Paying workers in India
Under the law, independent contractors receive a set fee for their service rather than a salary or hourly rate. Typically, receipt of this fee is tied to successful project completion, but contract terms may outline a different arrangement. Some companies pay by the hour, when the worker hits certain milestones, or in advance. Contractors in India can receive up to 33% of the fee upfront.
Paying independent contractors in India is much simpler than paying an employee, as you don’t need to withhold any taxes or social program contributions. That responsibility falls on the contractor. This disparity in tax treatment is another distinguishing factor between employees and independent contractors.
Even without navigating complex international tax laws, you may face challenges paying Indian contractors, including determining whether to pay in international or Indian currency. It’s best to choose a payment service that doesn’t charge hefty fees to pay Indian independent contractors. One way to work around this issue is to work with a global employer of record (EOR) in India that can handle paying individuals in their local currency and in compliance with all applicable laws.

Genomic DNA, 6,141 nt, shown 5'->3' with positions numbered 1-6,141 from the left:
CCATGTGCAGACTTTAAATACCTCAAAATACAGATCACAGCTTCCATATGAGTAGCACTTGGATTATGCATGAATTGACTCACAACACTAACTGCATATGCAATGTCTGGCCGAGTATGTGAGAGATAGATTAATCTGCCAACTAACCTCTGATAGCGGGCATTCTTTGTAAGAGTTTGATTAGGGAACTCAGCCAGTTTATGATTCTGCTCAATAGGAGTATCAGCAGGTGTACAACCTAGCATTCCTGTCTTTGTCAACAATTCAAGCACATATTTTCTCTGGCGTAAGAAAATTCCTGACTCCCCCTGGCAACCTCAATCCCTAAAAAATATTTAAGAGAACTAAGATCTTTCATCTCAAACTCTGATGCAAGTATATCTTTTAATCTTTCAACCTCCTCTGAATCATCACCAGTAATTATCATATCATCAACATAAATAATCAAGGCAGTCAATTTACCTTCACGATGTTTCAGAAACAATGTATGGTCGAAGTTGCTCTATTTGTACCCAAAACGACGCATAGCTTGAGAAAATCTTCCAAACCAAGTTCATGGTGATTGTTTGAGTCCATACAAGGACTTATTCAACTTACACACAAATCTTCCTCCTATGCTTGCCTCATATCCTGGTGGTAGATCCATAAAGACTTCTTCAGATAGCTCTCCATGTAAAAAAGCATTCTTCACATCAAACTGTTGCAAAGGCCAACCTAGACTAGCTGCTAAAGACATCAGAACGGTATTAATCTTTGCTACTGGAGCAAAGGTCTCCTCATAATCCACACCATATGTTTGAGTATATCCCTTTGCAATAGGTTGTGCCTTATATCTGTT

Staying on top of evolving Indian labor laws and regulations
With the rise of remote work, labor laws are evolving worldwide, and India is no exception. It’s your responsibility to keep up with changes to avoid running afoul of the law. When you do hire workers in India, you need to be aware of specific labor laws, such as:
- Minimum wage rates vary across states, sectors, skills, regions, and occupations in India, resulting in no single uniform minimum wage nationwide.
- Paid leave rules, including sick time (paid at 70% of the employee’s rate) and a minimum of 26 weeks of paid maternity leave for the first two children and 12 weeks for additional children.
- Employee payroll contributions, including Employees Provident Fund and state insurance, and the Health and Education Cess.
Again, working with Oyster can ensure that your company stays up-to-date with evolving labor laws and maintains productive working relationships with Indian workers.
Use Oyster to engage and pay Indian contractors
When you want to hire talented independent contractors in India without the hassles of dealing with onboarding, payroll, and compliance, turn to Oyster for help. Our global employment platform makes it simple to access contractor management tools to streamline paperwork, onboarding, and payments in over 180 countries worldwide, including India. Get in touch today and see how to rest easy knowing you have a global employment partner that will keep your company compliant.
Disclaimer: This article and all information in it is provided for general informational purposes only. It does not, and is not intended to, constitute legal or tax advice. You should consult with a qualified legal or tax professional for advice regarding any legal or tax matter and prior to acting (or refraining from acting) on the basis of any information provided on this website.